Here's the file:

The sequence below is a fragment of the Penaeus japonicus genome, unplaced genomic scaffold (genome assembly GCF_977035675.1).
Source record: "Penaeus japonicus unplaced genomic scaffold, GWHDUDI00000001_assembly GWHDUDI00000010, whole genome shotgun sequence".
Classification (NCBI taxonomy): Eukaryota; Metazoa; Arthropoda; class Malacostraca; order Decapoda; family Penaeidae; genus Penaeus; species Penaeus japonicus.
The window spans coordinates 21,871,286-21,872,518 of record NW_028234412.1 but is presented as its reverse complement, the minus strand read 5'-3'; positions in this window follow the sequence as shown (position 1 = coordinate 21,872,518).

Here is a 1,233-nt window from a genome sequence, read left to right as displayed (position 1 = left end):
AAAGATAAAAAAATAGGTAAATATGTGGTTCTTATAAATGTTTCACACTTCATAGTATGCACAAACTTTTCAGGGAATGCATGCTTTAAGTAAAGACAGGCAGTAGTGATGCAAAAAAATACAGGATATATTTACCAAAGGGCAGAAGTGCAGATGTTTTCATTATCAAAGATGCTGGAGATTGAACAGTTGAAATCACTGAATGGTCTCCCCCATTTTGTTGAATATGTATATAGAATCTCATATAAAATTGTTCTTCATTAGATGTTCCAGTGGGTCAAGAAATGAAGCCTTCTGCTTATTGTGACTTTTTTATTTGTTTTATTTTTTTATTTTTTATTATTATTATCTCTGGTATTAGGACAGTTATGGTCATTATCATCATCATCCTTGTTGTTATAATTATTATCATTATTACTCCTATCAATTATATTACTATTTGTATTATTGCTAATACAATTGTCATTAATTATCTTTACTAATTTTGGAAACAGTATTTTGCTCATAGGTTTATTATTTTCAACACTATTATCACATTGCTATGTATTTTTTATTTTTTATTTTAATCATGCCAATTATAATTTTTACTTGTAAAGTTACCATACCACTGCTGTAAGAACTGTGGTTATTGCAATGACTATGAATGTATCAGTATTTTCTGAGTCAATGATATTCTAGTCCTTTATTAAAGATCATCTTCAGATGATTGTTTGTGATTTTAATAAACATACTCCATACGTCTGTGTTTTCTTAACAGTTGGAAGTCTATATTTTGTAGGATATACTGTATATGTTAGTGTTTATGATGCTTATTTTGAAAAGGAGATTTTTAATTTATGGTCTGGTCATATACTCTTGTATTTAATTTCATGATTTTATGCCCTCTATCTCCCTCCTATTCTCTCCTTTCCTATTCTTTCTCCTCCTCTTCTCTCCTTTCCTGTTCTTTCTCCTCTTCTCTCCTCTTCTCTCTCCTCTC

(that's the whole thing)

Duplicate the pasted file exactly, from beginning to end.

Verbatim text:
The sequence below is a fragment of the Penaeus japonicus genome, unplaced genomic scaffold (genome assembly GCF_977035675.1).
Source record: "Penaeus japonicus unplaced genomic scaffold, GWHDUDI00000001_assembly GWHDUDI00000010, whole genome shotgun sequence".
Classification (NCBI taxonomy): Eukaryota; Metazoa; Arthropoda; class Malacostraca; order Decapoda; family Penaeidae; genus Penaeus; species Penaeus japonicus.
The window spans coordinates 21,871,286-21,872,518 of record NW_028234412.1 but is presented as its reverse complement, the minus strand read 5'-3'; positions in this window follow the sequence as shown (position 1 = coordinate 21,872,518).

Here is a 1,233-nt window from a genome sequence, read left to right as displayed (position 1 = left end):
AAAGATAAAAAAATAGGTAAATATGTGGTTCTTATAAATGTTTCACACTTCATAGTATGCACAAACTTTTCAGGGAATGCATGCTTTAAGTAAAGACAGGCAGTAGTGATGCAAAAAAATACAGGATATATTTACCAAAGGGCAGAAGTGCAGATGTTTTCATTATCAAAGATGCTGGAGATTGAACAGTTGAAATCACTGAATGGTCTCCCCCATTTTGTTGAATATGTATATAGAATCTCATATAAAATTGTTCTTCATTAGATGTTCCAGTGGGTCAAGAAATGAAGCCTTCTGCTTATTGTGACTTTTTTATTTGTTTTATTTTTTTATTTTTTATTATTATTATCTCTGGTATTAGGACAGTTATGGTCATTATCATCATCATCCTTGTTGTTATAATTATTATCATTATTACTCCTATCAATTATATTACTATTTGTATTATTGCTAATACAATTGTCATTAATTATCTTTACTAATTTTGGAAACAGTATTTTGCTCATAGGTTTATTATTTTCAACACTATTATCACATTGCTATGTATTTTTTATTTTTTATTTTAATCATGCCAATTATAATTTTTACTTGTAAAGTTACCATACCACTGCTGTAAGAACTGTGGTTATTGCAATGACTATGAATGTATCAGTATTTTCTGAGTCAATGATATTCTAGTCCTTTATTAAAGATCATCTTCAGATGATTGTTTGTGATTTTAATAAACATACTCCATACGTCTGTGTTTTCTTAACAGTTGGAAGTCTATATTTTGTAGGATATACTGTATATGTTAGTGTTTATGATGCTTATTTTGAAAAGGAGATTTTTAATTTATGGTCTGGTCATATACTCTTGTATTTAATTTCATGATTTTATGCCCTCTATCTCCCTCCTATTCTCTCCTTTCCTATTCTTTCTCCTCCTCTTCTCTCCTTTCCTGTTCTTTCTCCTCTTCTCTCCTCTTCTCTCTCCTCTC